God wants us to seek after him and his wisdom. But wisdom is not wisdom if it is not carried out in our lives. Sometimes that looks like helping others in need, offering assistance and help as needed. But sometimes wisdom is found in knowing when not to act or speak. It is not always easy, but it is sometimes needed. We need to look to God for assistance in knowing when to act and how, always living in the love that he has given to us.

Let us pray: God of wisdom, help us to see with your eyes and understand with your heart. May our lives reflect your wisdom, and may we always strive to do what is right and just. Amen.

Song: The Perfect Wisdom of Our God - Keith & Kristyn Getty

Devotional Day 42 - 4/27/20

Genesis 18:1-14

The Lord appeared to Abraham near the great trees of Mamre while he was sitting at the entrance to his tent in the heat of the day. Abraham looked up and saw three men standing nearby. When he saw them, he hurried from the entrance of his tent to meet them and bowed low to the ground.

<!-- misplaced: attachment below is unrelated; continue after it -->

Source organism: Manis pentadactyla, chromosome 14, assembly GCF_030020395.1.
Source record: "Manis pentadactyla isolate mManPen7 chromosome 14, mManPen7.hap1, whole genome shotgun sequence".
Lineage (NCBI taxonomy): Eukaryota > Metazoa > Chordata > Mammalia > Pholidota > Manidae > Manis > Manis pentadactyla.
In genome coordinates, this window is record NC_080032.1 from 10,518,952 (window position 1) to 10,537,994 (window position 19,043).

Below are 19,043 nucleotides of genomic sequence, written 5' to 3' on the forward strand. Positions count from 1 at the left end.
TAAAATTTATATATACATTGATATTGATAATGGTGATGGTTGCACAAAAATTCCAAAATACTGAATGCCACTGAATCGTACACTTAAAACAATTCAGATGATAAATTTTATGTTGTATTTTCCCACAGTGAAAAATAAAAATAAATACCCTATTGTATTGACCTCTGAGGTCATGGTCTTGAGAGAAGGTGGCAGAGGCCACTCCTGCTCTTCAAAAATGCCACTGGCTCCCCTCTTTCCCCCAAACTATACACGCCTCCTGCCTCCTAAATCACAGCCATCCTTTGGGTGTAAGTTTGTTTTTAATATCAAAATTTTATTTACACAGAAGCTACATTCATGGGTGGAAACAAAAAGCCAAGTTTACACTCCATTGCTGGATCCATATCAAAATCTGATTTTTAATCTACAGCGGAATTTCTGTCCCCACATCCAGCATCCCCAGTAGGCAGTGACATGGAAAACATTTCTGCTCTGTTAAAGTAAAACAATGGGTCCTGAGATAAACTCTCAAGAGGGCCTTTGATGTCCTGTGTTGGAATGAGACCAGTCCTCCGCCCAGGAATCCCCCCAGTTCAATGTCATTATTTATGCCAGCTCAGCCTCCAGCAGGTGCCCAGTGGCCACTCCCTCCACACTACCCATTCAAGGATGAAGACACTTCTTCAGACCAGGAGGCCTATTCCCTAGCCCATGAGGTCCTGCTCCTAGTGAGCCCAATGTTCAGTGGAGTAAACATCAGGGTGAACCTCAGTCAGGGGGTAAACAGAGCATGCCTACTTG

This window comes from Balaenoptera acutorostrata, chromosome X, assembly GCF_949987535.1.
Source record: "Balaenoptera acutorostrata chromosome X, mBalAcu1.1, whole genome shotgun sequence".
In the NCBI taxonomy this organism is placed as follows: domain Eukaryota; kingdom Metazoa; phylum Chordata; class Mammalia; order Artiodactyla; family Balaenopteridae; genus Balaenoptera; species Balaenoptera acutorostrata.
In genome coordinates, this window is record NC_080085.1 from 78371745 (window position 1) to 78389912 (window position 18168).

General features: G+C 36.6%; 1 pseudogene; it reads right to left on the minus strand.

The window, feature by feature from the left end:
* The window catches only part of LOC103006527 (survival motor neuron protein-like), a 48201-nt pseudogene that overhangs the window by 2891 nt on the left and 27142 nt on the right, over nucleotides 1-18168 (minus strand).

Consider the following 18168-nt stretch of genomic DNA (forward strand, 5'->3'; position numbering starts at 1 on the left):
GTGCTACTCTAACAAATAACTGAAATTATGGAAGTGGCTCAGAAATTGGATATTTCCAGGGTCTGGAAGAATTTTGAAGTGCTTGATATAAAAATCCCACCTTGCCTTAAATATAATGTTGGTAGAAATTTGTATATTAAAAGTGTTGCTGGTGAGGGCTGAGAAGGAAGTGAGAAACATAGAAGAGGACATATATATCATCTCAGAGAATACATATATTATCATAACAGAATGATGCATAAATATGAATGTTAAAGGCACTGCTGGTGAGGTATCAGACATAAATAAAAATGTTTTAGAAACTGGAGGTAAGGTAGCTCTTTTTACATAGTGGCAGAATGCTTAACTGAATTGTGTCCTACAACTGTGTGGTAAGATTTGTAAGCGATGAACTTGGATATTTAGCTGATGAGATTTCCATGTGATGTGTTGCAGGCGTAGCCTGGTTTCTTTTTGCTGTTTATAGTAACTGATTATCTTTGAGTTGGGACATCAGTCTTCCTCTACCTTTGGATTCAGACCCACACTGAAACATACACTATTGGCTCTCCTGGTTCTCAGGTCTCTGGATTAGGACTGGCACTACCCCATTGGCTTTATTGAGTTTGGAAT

He said, “If I have found favor in your eyes, my lord, do not pass your servant by. Let a little water be brought, and then you may all wash your feet and rest under this tree. Let me get you something to eat, so you can be refreshed and then go on your way—now that you have come to your servant.”

“Very well,” they answered, “do as you say.”

So Abraham hurried into the tent to Sarah. “Quick,” he said, “get three seahs of the finest flour and knead it and bake some bread.”

Then he ran to the herd and selected a choice, tender calf and gave it to a servant, who hurried to prepare it. He then brought some curds and milk and the calf that had been prepared, and set these before them. While they ate, he stood near them under a tree.